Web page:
Why Voting to Repeal Would Not Be Democratic

The upcoming referendum on the 8th Amendment of the Irish Constitution is likely to occur in May or June of this year as indicated by the Taoiseach. The repeal campaign should be congratulated for advancing this debate as much as they have, ensuring that we are to have this much needed referendum. However, I do not believe that we should vote to repeal the 8th Amendment even though I am pro – choice.

The Repeal campaign appears to focus on a 2-horse race, either to keep the 8th or to repeal it. You are either for or against the Repeal campaign. Everyone who believes that abortion should be allowed up to 12 weeks or 22 weeks or with no limitations are pushed together under one label, the Repeal campaign. However, I do not believe that it would be reasonable to carry out such a sensitive referendum that has so many grey areas in such a manner. The opinions on abortion within the repeal campaign are notably different and diverse.   

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Let’s use these figures (as seen in the graphic above) from a vote carried out during the Citizens Assembly to illustrate why carrying out a referendum in such a manner may not be democratic.

64% of the Members have recommended that the termination of pregnancy without restriction should be lawful. Although this was not an explicit vote to repeal the 8th, we will use this as an indicator of support for repeal among members. 64% of the members seems like a substantial victory for the Repeal campaign, however, if we break down the numbers, the 36% who voted against this proposal would actually win in a referendum.

Which stage that the termination of pregnancy should be lawful Percent of all Citizen Assembly voters Breakdown of the 64% in favour of “repeal”
Up to 12 weeks gestation age only 31% 48%
Up to 22 weeks gestation age only 28% 44%
No restriction to gestational age 5% 8%
Against 36%

In the above vote, even though the majority of members voted implicitly for some form of repeal, it is obvious that there is not a clear consensus on what form repeal should take. Even breaking down the 64% of members that voted for some manner of repeal, in no instance did even half of them agree on a single form of repeal. The above vote illustrates the great range of views within the Repeal campaign, a range of views that cannot be represented by a simple vote to repeal or not to repeal.

 Unfortunately, due to the binary nature of our referendum system it would not be currently possible to give voters multiple options. As per the current system, a Bill must be passed by the Oireachtas proposing a specific amendment to the Constitution. The people are then asked a simple Yes/No question on the proposed amendment.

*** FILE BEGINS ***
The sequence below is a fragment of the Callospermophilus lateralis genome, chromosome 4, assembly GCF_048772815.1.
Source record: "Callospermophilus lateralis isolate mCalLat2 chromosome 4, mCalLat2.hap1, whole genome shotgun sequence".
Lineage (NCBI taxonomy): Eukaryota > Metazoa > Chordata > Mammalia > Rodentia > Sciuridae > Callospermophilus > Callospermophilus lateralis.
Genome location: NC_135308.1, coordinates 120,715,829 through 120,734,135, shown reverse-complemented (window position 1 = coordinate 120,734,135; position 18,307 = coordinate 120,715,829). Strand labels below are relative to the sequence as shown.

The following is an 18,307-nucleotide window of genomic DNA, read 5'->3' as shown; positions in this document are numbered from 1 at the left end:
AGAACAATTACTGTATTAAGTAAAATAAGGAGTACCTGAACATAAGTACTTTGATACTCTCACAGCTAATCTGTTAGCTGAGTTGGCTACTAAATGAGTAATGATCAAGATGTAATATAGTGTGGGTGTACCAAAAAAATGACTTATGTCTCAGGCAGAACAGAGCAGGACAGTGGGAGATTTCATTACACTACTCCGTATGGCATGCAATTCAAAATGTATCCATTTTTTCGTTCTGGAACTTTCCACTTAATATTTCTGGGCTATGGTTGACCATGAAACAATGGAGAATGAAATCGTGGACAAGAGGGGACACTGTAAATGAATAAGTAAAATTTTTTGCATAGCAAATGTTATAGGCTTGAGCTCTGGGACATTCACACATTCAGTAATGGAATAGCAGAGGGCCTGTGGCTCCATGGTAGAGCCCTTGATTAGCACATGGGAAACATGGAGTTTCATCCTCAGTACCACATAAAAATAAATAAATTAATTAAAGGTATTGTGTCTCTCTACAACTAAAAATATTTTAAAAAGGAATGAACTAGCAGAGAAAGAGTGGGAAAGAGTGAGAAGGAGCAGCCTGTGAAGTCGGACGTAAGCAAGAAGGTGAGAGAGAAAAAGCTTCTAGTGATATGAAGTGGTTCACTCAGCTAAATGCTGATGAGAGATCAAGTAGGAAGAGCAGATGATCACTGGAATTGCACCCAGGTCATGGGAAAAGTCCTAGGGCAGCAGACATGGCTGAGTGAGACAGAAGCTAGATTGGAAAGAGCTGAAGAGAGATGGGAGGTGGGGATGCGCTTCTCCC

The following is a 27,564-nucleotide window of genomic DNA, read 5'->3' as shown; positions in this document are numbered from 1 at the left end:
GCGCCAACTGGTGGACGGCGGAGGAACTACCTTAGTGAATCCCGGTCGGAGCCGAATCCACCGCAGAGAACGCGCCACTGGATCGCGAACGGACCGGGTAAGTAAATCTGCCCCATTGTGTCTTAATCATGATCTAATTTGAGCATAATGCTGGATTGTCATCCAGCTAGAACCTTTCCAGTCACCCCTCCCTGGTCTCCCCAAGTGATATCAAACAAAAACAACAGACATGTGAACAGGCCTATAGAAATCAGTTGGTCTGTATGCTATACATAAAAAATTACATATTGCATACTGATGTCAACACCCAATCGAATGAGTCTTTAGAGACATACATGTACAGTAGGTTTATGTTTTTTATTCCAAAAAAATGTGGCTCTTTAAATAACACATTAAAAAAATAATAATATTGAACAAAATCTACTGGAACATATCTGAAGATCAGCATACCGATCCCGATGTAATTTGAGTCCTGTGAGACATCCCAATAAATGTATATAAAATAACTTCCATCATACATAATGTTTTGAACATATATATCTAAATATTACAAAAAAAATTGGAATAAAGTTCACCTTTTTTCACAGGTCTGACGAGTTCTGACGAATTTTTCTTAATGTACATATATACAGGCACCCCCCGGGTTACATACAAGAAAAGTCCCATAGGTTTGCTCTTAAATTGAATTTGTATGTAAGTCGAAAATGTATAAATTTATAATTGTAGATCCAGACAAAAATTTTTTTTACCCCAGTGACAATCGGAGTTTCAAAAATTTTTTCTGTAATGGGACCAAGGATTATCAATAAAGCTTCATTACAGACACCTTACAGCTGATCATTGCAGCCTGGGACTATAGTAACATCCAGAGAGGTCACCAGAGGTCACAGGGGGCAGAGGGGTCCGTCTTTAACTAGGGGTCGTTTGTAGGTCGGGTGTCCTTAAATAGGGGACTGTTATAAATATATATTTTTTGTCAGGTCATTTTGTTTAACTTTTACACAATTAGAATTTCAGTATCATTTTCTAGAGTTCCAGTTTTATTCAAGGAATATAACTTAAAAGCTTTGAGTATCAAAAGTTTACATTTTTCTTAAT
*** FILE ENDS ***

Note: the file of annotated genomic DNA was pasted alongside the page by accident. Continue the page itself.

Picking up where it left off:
One solution would be to hold a preferendum, which is a referendum that offers a choice of several options. However, to be able to hold a preferendum, we would first have to hold a referendum to amend Article 46 of the Constitution to allow for a preferendum. Preferendums have been used in the past in countries such as Switzerland, New Zealand and Sweden.

If the 8th is repealed then, although it may be an unlikely outcome of a repeal decision, a political decision may be made to hold a 2nd referendum deciding on the particulars of our abortion laws. If that occurs after a successful repeal campaign, then the pro-life view would probably not be considered or represented in the subsequent campaign.

I fit into the category of people who will vote to retain the 8th if the Oireachtas puts a proposal to the people which removes the right to life wording without replacing it with constitutional restrictions such as a 12-week limit.  Voters might not trust the Oireachtas to limit abortion to their specific beliefs.  After all, politicians are not renowned for keeping their campaign promises. For example; the 7th Amendment passed in 1979 (which enabled the Oireachtas to extend the Seanad election franchise to graduates of more third level institutions) has still not been implemented, 38 years later. What reason have we to believe that they if we simply repeal the 8th that they will in fact implement the promised limitations?

This subject is being put to the people to decide for a reason. We have been given to power to decide, let’s not hand this power away. This power would be retained if the outcome to the referendum was a vote to amend. Under Irish law, changes to the Constitution can only be made by means of a referendum. Therefore, any amendments made would have to be done by a referendum decided by the people.

If we highlight this issue now and garner national attention for an Amend campaign in a similar fashion to how the Repeal campaign brought about this referendum, then we could ensure the inclusion of several amendment options into the upcoming referendum and make redundant the possible need to hold two separate referendums on the same issue. Let’s not march to repeal, let’s march to amend.


Peter Hoy – Politics Writer

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